towards the ventricles. This delay ensures that the atria have finished contracting and ventricles are
full. The signal then reaches the Purkyne fibres that conduct the impulses to the apex of the
ventricles where contraction begins and travels upwards towards the atria.
 Caffeine also affects the ventricles, leading to an increase in the rate of contraction and relaxation of
each heartbeat. This means that, as well as beating faster, the heart's individual beats are
associated with an increased cardiac output.

2. The vitamin C Content of Fruit Juice

Variables to be controlled:
 Mass of fruit / age / source / …  Volume / concentration of juice / DCPIP
 Time for storage  Temperature
 Method of juice extraction  Same end point colour

Independent variable: Fruit juice
Dependent variable: Volume of juice required to decolourise 1cm3 of DCPIP

1. Put 1cm3 of DCPIP solution into a test tube
2. Fill a plastic syringe with juice and add drops to the DCPIP until the blue of the DCPIP is lost.
3. Record the volume of juice added
4. Repeat 5 times for each juice to calculate means
5. To calculate the actual Vitamin C concentration, the DCPIP solution must be calibrated. A solution of
known Vitamin C concentration is added to 1cm3 of DCPIP until it is decolourised and the volume
6. Conc. of Vitamin C in juice = (Con. of Vitamin C solution x Volume of Vitamin C solution needed to
decolourise 1cm3 DCPIP) ÷ Volume of fruit juice needed to decolourise 1cm3 DCPIP
 Difficulty in controlling temperature  Some loss of solution when transferring from
 End point difficult to judge as needs to be just one beaker to another
when blue colour disappears especially in  Accuracy of measuring equipment
highly coloured juices

Storing fruit at low temperatures slows down decay because:
 Low temperature reduces / prevents growth of microorganisms
 Low temperature reduces activity of enzymes
 Less kinetic energy means fewer collisions / fewer cell divisions

3. The effect of Temperature on Membranes

Factors that affect the permeability of the beetroot cell membrane are:
 Temperature  Duration  pH
 Age  Prior treatment with  Bile salt
 Storage solvent

Variables to be controlled are:
 Source / Species of beetroot  Time left in water or solution
 Age / Size of beetroot  pH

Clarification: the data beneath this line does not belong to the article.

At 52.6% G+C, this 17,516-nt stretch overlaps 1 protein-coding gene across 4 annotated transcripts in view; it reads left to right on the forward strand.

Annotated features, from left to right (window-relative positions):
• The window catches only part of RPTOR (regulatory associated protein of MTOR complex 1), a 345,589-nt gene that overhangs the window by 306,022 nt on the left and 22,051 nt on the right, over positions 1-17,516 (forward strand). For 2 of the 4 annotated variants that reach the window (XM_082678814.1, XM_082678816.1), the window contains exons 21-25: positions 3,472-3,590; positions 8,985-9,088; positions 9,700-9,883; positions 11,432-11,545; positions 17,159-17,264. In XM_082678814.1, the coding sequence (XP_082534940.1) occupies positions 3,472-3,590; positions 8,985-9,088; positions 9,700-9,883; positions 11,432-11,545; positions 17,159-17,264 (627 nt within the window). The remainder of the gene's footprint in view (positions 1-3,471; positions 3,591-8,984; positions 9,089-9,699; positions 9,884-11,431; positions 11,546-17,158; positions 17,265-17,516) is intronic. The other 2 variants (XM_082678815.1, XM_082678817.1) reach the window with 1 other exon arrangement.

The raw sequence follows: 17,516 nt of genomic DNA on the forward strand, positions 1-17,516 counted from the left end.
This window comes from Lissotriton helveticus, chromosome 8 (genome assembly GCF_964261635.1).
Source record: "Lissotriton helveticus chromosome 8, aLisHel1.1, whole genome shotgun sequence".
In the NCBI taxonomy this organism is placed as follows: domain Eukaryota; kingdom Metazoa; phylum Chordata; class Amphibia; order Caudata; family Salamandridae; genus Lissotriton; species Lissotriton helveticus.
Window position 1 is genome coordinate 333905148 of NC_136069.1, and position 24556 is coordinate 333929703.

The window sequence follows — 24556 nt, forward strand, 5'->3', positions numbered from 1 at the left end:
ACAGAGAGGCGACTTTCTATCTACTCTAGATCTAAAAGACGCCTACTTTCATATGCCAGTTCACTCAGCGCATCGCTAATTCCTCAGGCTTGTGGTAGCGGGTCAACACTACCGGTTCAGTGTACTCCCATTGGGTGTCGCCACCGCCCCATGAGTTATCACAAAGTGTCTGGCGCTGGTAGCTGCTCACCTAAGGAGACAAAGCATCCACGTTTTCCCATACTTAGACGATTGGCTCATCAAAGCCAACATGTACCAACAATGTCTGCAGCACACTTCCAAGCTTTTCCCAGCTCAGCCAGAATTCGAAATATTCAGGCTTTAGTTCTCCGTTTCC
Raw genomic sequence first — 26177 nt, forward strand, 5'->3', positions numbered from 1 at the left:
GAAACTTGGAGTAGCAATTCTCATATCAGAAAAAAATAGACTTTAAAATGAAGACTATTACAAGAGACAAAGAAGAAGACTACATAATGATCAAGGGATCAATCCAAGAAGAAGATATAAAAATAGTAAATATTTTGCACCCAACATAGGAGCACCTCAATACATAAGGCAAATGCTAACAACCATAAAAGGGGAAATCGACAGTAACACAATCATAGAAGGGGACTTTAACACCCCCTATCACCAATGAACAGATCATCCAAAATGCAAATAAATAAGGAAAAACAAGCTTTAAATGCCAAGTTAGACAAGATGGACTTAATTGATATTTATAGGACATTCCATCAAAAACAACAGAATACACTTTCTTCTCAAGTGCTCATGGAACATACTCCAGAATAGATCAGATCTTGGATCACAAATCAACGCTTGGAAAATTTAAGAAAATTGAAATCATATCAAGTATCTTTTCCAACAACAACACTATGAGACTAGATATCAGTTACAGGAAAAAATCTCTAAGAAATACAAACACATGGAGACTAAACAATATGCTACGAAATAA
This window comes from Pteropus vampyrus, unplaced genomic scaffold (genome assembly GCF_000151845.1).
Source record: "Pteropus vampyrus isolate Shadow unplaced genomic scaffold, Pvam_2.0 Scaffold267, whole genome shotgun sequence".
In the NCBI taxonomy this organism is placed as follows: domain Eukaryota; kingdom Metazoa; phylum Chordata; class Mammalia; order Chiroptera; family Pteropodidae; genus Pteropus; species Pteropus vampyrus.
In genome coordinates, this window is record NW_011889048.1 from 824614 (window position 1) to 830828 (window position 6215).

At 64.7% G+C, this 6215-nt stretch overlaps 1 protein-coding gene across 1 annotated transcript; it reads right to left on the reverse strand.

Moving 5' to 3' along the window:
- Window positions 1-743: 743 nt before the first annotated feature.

 Volume of water / solution used

Independent variable: Temperature of water
Dependent variable: % transmission of light through resulting solution

1. Using a cork borer and knife, cut 5 pieces of beetroot equal in mass and size
2. Rinse the beetroot pieces with water and gently pat them dry with tissue before using them as, when
cutting, pigment is released from broken cells and must be removed before starting or solutions will
be darker than they should
3. Place one piece into each of 5 tubes and add 5 x 1cm3 water to each one
4. Place each tube into a water bath of different temperature (e.g. 15, 20, 25, 30, 35)
5. Leave for 15 minutes
6. Remove beetroot and shake tubes to disperse dye.
7. Calibrate the colorimeter using distilled water in a cuvette as a reference / control.
8. Take readings of absorbance of the water in the tubes
9. Take 5 repeats at each temperature and calculate means

Results and reasons: As temperature increases, % transmission slightly increases. This is due to
membrane molecules gaining more heat energy and vibrating more, creating large gaps in the
membrane that enable dye to be released. Proteins in membrane may become denatured, leaving
large pores through which the dye leaks.

 Pigment is not equally distributed throughout  Some beetroot may have skin on affecting
the beetroot surface area
 Size of beetroot is difficult to control
4. The Effect of Enzyme Concentration on the Rate of Reaction

Variables to be controlled are:
 Temperature: use a water bath  Concentration of substrate
 Volume of enzyme  pH
 Volume of substrate